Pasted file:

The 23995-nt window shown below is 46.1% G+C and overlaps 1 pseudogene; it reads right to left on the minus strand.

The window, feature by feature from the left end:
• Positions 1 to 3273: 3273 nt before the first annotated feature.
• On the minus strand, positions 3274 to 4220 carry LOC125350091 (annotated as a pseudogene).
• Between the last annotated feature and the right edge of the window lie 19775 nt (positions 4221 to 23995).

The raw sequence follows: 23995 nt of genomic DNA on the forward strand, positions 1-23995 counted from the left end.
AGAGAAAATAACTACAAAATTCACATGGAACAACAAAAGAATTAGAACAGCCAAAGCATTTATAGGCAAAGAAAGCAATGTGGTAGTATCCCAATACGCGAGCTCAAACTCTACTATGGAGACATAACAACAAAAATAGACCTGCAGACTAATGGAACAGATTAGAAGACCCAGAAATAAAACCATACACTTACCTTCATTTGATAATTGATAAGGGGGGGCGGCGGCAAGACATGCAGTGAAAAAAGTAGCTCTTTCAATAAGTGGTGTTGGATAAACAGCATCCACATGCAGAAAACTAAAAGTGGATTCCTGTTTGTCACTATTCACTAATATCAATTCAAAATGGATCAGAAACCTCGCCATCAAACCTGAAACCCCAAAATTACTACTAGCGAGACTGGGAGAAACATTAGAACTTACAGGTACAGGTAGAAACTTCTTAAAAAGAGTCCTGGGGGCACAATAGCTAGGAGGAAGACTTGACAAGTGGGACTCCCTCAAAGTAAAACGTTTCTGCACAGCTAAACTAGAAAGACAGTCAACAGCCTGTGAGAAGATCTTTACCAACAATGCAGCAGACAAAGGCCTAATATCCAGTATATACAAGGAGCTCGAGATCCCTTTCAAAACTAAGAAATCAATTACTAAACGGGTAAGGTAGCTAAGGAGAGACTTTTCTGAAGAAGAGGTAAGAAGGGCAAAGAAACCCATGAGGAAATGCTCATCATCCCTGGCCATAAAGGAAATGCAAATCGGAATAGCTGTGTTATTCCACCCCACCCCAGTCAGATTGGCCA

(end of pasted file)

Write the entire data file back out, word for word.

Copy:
The 23995-nt window shown below is 46.1% G+C and overlaps 1 pseudogene; it reads right to left on the minus strand.

The window, feature by feature from the left end:
• Positions 1 to 3273: 3273 nt before the first annotated feature.
• On the minus strand, positions 3274 to 4220 carry LOC125350091 (annotated as a pseudogene).
• Between the last annotated feature and the right edge of the window lie 19775 nt (positions 4221 to 23995).

The raw sequence follows: 23995 nt of genomic DNA on the forward strand, positions 1-23995 counted from the left end.
AGAGAAAATAACTACAAAATTCACATGGAACAACAAAAGAATTAGAACAGCCAAAGCATTTATAGGCAAAGAAAGCAATGTGGTAGTATCCCAATACGCGAGCTCAAACTCTACTATGGAGACATAACAACAAAAATAGACCTGCAGACTAATGGAACAGATTAGAAGACCCAGAAATAAAACCATACACTTACCTTCATTTGATAATTGATAAGGGGGGGCGGCGGCAAGACATGCAGTGAAAAAAGTAGCTCTTTCAATAAGTGGTGTTGGATAAACAGCATCCACATGCAGAAAACTAAAAGTGGATTCCTGTTTGTCACTATTCACTAATATCAATTCAAAATGGATCAGAAACCTCGCCATCAAACCTGAAACCCCAAAATTACTACTAGCGAGACTGGGAGAAACATTAGAACTTACAGGTACAGGTAGAAACTTCTTAAAAAGAGTCCTGGGGGCACAATAGCTAGGAGGAAGACTTGACAAGTGGGACTCCCTCAAAGTAAAACGTTTCTGCACAGCTAAACTAGAAAGACAGTCAACAGCCTGTGAGAAGATCTTTACCAACAATGCAGCAGACAAAGGCCTAATATCCAGTATATACAAGGAGCTCGAGATCCCTTTCAAAACTAAGAAATCAATTACTAAACGGGTAAGGTAGCTAAGGAGAGACTTTTCTGAAGAAGAGGTAAGAAGGGCAAAGAAACCCATGAGGAAATGCTCATCATCCCTGGCCATAAAGGAAATGCAAATCGGAATAGCTGTGTTATTCCACCCCACCCCAGTCAGATTGGCCA